People Walking Black and White


Fait pour un groupe d’individus de la même espèce d’établir des relations entre eux. Ensemble d’individus qui établissent des liens entre eux ou qui partagent une même activité.

Source: “société”. Antidote HD, v6.1, 2012.

Montreal People


A community, nation, or broad grouping of people having common traditions, institutions, and collective activities and interests.

Source: “Society.” Merriam-Webster. Britannica Academic Edition, 2014. Web. 13 Apr. 2014.

Images: Flickr, Creative Commons License, 2014.

Régionalisation – Regionalization

USA Canada Library


Forme de décentralisation au profit des régions auxquelles un Etat accorde une autonomie administrative et transfère certaines de ses prérogatives. Le terme “régionalisation” désigne une organisation du monde où l’accent est davantage mis sur le niveau régional, au sens des grandes régions du monde (Europe, Amérique du Nord, Amérique Latine, Asie et Afrique). La régionalisation permet aux Etats qui les composent d’avoir un poids plus important dans les négociations commerciales internationales.

Source: “régionalisation”. [En ligne] 13 avril, 2014.



The process of dividing an area into smaller segments called regions. One of the more obvious examples of regionalization is the division of a nation into states or provinces. Businesses also use regionalization as a management tool and a way to make certain that needs unique to particular areas are met.

Source: “regionalization.” Web. 13 Apr. 2014.

Images: Flickr, Creative Commons License, 2014.

Économie de l’information – Information Economy


Économie de l’information

Les principes de l’économie de l’information : les biens d’information, le secteur de la connaissance et de la production intellectuelle, les réseaux.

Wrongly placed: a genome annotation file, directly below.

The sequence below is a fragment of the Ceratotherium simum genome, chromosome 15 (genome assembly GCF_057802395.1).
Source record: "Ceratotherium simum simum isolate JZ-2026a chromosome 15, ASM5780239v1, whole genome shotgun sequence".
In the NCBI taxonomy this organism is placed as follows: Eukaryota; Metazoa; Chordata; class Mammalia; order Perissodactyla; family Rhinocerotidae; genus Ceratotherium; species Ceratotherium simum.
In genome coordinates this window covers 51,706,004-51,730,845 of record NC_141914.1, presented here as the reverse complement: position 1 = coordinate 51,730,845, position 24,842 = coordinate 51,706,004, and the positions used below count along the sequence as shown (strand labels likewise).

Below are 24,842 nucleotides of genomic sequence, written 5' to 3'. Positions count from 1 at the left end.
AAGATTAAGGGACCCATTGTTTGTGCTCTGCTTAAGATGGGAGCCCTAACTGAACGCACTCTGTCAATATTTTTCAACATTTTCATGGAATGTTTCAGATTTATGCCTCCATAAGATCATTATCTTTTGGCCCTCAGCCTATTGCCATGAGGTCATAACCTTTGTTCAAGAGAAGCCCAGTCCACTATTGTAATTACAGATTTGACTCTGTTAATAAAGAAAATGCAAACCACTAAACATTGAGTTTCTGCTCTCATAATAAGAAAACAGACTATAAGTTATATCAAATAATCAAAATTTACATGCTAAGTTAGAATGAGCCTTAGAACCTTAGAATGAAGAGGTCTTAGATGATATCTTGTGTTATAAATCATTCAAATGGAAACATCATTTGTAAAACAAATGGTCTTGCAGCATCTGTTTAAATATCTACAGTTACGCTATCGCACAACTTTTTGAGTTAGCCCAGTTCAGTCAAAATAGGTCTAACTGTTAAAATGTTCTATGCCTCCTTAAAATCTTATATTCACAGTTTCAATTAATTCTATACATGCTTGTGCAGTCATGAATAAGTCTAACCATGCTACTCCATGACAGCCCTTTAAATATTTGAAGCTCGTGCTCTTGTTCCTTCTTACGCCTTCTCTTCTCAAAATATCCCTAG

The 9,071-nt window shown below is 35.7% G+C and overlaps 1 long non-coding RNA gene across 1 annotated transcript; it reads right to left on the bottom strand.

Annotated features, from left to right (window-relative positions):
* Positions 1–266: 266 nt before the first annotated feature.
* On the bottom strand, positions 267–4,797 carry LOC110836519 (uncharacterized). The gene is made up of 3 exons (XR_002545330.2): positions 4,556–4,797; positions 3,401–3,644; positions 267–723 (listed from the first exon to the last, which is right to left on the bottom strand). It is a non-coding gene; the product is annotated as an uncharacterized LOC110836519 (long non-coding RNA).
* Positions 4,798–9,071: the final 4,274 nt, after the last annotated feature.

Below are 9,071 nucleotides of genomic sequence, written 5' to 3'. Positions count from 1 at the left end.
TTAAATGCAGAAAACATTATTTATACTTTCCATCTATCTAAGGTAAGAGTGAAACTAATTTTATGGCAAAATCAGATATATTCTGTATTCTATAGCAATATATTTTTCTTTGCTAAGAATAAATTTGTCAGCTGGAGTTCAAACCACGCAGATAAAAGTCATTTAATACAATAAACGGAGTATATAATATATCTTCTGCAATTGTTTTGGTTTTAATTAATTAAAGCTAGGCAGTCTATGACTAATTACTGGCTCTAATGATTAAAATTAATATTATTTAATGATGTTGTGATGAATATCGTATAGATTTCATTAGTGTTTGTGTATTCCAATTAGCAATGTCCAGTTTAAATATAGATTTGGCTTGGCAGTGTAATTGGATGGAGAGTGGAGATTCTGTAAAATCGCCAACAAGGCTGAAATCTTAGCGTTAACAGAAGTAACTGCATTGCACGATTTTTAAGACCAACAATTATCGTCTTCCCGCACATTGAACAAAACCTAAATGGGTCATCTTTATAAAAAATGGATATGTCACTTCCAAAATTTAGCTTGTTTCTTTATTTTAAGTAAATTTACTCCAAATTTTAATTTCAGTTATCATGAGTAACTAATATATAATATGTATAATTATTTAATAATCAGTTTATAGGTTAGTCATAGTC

Source: “économie de l’information”. Termium Plus. Public Works and Government Services Canada, 2014.

Computer Keyboard

Information Economy

Economy in which knowledge is the primary raw material and source of value. It is characterized by (1) convergence and integration of communication and data processing technologies into information technology (IT), (2) pervasive influence of IT on economic activity such that the most workers are information workers and most products are information products, and (3) application of IT networks throughout the economic institutions, organizations, and processes resulting in a very high degree flexibility, weakening of regulatory control, and acceleration of globalization.


“Information Economy.” Web. 12 Apr. 2014.

Images: Flickr, Creative Commons License, 2014.

Économie du savoir – Knowledge Economy

World Economic Forum

Économie du savoir

Économie fondée sur la connaissance et l’innovation technologique comme moteur de croissance et de création de richesse.


Ménard, Louis, et al. Dictionnaire de la comptabilité et de la gestion financière : anglais-français avec index français-anglais. Toronto : Institut canadien des comptables agréés, 2004. [En ligne]

Books of Knowledge

Knowledge Economy

A system of consumption and production that is based on intellectual capital. The knowledge economy commonly makes up a large share of all economic activity in developed countries. In a knowledge economy, a significant part of a company’s value may consist of intangible assets, such as the value of its workers’ knowledge (intellectual capital). However, generally accepted accounting principles do not allow companies to include these assets on balance sheets.


“Knowledge Economy.” Investopedia. Web. 12 Apr. 2014.


Flickr, Creative Commons License, 2014.